By Matthew A. Ferri, Esq. Estate planning is more than just determining how your assets will be distributed after you pass away. It’s also about ensuring that your values, goals, and legacy continue to thrive in the hands of the right successors. Selecting the right individuals to manage and inherit your estate is a critical aspect of the estate planning process. This week for Estate Planning Awareness Week, we will look at some of the various roles involved in an estate plan.
One vital decision in your estate plan is choosing the right successor trustee. This individual or entity will be responsible for managing your trust for your benefit if you become disabled, as well as administering your trust and ensuring that your wishes are carried out. Selecting the right successor trustee is a decision that requires careful thought and consideration. You should name someone you trust and are familiar with. A strong bond can be invaluable when managing your affairs. Personal insight can help ensure your trust is managed in a way that aligns with your objectives and values. In some cases, conflicts may arise among beneficiaries or with third parties. Your successor trustee should be able to handle and resolve these conflicts impartially and professionally. Their ability to act in the best interests of all beneficiaries is crucial.
Administering a trust often involves making financial decisions, managing investments, and handling tax matters. Your successor trustee should have a good understanding of financial matters or be willing to seek expert advice when necessary. They should be able to preserve and potentially grow the trust’s assets to benefit the beneficiaries.
Consider the availability and responsiveness of your potential successor trustee. Ideally, they should be accessible and able to act promptly when needed. This is especially important if the trust holds assets that require ongoing management or if there are time-sensitive matters to address.
Professional trustees and trust companies are viable options, especially if there are concerns about the availability or competence of individual trustees. These entities are well-versed in trust administration and often have experienced teams to handle various aspects of the role. You will need to balance the benefits of a professional trustee with the cost. Family and friends often act as successor trustees for little or no compensation. Whereas professional trustees can be expensive. Prices vary, so it is important to do your research before selecting a specific professional trustee.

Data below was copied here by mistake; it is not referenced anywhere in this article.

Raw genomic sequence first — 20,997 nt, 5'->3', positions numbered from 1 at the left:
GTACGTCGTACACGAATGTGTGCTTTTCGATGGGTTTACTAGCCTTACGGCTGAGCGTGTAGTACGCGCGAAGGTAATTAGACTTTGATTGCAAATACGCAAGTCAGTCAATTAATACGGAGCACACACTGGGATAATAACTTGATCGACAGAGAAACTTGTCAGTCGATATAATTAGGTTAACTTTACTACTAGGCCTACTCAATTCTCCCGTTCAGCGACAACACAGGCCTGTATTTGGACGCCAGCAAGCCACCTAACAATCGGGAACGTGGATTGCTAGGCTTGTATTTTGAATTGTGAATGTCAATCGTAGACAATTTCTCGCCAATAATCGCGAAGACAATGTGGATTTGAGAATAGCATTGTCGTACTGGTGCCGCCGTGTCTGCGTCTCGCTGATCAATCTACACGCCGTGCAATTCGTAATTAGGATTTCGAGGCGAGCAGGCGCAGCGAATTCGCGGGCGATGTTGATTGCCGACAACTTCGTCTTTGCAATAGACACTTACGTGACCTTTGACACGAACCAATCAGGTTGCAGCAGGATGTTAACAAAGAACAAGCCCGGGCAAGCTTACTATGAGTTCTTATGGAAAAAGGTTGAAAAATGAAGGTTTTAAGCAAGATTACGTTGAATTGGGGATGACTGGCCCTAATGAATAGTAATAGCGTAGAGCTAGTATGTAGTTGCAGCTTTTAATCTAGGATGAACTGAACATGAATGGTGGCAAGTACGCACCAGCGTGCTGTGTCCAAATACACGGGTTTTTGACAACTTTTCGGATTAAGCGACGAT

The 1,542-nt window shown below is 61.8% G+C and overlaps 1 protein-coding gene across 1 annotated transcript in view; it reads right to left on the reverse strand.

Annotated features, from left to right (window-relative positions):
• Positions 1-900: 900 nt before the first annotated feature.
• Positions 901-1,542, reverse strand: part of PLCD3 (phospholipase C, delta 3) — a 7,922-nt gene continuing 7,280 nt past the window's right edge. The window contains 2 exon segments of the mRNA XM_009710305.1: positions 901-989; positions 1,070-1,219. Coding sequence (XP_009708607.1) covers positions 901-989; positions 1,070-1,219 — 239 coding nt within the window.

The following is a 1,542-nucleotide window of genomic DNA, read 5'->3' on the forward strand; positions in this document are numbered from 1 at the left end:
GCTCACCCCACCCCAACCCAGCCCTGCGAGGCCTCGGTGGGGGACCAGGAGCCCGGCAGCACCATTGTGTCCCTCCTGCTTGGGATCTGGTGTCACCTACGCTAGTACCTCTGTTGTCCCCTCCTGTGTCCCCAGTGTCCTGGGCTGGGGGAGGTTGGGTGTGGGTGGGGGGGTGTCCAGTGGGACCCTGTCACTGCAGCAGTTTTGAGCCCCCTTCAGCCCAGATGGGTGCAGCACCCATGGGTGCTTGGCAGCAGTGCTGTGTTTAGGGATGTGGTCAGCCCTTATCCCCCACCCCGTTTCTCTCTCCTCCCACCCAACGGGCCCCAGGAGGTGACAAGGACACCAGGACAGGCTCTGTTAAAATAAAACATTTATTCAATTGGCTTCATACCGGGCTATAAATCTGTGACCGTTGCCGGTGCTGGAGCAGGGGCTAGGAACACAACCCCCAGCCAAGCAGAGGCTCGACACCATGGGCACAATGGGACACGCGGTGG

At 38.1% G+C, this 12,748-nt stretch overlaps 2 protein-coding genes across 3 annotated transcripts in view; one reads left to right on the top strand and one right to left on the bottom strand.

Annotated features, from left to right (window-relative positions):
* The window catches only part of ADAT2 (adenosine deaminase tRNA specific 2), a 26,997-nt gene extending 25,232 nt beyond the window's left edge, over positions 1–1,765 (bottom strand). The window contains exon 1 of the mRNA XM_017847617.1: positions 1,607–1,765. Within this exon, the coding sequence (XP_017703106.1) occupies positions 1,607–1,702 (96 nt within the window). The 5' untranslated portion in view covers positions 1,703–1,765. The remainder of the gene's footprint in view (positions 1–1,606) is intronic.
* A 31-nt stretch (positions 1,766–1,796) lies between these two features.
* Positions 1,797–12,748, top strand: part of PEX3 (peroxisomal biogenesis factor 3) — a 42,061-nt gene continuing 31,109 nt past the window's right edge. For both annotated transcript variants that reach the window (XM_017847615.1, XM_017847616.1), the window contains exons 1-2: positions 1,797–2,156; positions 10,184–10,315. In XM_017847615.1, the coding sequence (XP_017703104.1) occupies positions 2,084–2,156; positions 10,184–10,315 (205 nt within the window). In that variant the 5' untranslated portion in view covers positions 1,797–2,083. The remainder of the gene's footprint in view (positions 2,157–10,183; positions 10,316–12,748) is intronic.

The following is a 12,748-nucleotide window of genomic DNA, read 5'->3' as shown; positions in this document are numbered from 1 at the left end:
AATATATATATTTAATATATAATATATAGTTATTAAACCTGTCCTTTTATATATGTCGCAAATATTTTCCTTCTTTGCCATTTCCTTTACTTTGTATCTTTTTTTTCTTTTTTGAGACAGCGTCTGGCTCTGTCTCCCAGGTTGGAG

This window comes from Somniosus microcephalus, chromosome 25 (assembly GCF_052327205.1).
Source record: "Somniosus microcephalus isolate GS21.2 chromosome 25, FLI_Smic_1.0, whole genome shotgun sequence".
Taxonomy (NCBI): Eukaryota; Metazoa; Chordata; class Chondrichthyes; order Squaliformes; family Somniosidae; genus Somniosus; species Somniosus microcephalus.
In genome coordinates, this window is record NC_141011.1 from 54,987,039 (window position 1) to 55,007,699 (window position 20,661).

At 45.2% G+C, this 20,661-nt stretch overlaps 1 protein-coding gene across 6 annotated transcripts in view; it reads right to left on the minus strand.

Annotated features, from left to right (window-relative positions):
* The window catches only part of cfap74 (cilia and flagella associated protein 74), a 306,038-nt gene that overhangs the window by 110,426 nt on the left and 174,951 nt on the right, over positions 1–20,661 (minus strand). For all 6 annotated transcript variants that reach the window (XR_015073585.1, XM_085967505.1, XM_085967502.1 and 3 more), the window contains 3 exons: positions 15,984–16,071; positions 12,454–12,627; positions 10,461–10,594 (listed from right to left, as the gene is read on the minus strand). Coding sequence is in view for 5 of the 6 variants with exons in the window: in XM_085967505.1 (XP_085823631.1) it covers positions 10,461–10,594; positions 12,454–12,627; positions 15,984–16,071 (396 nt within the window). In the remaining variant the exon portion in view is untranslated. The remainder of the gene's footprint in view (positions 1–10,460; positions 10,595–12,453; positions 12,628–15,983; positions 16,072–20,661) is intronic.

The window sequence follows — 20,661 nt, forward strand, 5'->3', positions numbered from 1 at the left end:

It’s also wise to create a succession plan for your successor trustee. What happens if your initial choice becomes unable or unwilling to serve as trustee? Naming alternates or a procedure for selecting a new trustee can help ensure continuity.
Choosing the right successor trustee is a critical component of your estate planning strategy. In many cases, people choose a family member, close friend, or a professional fiduciary to serve as a trustee. It’s essential to discuss your choice with the prospective trustee to ensure they are willing to take on the responsibilities and understand your expectations.
Naming a successor trustee requires thoughtful evaluation of individuals or entities who can effectively manage your trust, act in accordance with your wishes, and safeguard your financial legacy. Trustworthiness, financial competence, availability, and familiarity with your wishes are some of the key factors to consider. Be sure to consult with legal and financial professionals to help guide you in this important decision. Contact us for a complimentary consultation, 248-409-0256, for more information on naming successor trustees so you can have peace of mind that your estate will be handled in a way that aligns with your vision.